A landmark new study has revealed a shift in the British public’s attitudes towards the EU. A majority of voters now yearn for a closer relationship with our continental neighbours. Seven years after the referendum result, Brexit has failed to deliver on many of its promises.
It’s 52% again – but Brexit regret rules the roost
The research, conducted by British Futures, exposes a malaise towards Brexit and the intense arguments that surround the topic. Both a majority of Leave (56%) and Conservative (61%) voters told the poll that they would welcome a ‘less heated debate’ on EU membership.
Only 12% of those surveyed were in favour of moving further away from agreements with the European Union, and 52% said that they would like the UK to strengthen its ties with the trading bloc. And, as we’ve been told for years, 52% is enough to represent the ‘will of the people’.
Voters now want to ‘move closer’ to EU
In a damning rebuke of the current government’s relationship with Europe, more than six in ten respondents believe that the UK needs to increase its cooperation with the EU on subjects counter-terrorism, trade, science, and even immigration.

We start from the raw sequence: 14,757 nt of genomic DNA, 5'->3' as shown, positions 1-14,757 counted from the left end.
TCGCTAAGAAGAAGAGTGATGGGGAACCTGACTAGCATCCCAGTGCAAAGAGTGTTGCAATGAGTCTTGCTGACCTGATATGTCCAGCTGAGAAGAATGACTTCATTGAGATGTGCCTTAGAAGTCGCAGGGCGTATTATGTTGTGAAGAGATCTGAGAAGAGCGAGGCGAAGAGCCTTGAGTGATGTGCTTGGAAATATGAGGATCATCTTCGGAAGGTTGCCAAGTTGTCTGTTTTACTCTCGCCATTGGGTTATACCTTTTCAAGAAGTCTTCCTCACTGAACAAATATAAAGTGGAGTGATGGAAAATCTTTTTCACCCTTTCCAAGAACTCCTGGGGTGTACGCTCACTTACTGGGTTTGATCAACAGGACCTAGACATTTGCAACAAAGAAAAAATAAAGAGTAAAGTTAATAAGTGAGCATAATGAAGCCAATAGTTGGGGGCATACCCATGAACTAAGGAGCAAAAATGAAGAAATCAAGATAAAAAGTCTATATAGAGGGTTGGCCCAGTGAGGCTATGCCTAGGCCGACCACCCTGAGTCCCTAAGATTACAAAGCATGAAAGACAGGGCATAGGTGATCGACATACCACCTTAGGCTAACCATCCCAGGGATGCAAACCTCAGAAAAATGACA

Asked which relationship was most important for peace, stability and prosperity, almost half of respondents (48%) ranked the EU first, above the US (27%) and Commonwealth (25%) – and those behind the poll have noted a ‘changed landscape’ here at home.
Can Brexit be reversed? It’s a little complicated…
Sunder Katwala, Director of British Future, believes that the door has been opened for the UK to ‘reset’ its relationship with Brussels:
According to Katwala, the findings show why there was ‘little fuss’ over Rishi Sunak increasing cooperation with the EU on the Windsor framework and the Horizon scheme for science, and it may even be possible for a new government to ‘try and go further’.
“Keir Starmer and Rachel Reeves have talked about resetting the relationship with the EU. The public will give them space and permission for increasing pragmatic cooperation – though it remains unclear how much appetite there is for this in Brussels.“
“The challenge for those who want a future government to be bolder still – and reconsider more totemic issues free movement or a project to rejoin the EU itself – is that this would mean opening up more contested political arguments and reopening the Brexit debate.” | Sunder Katwala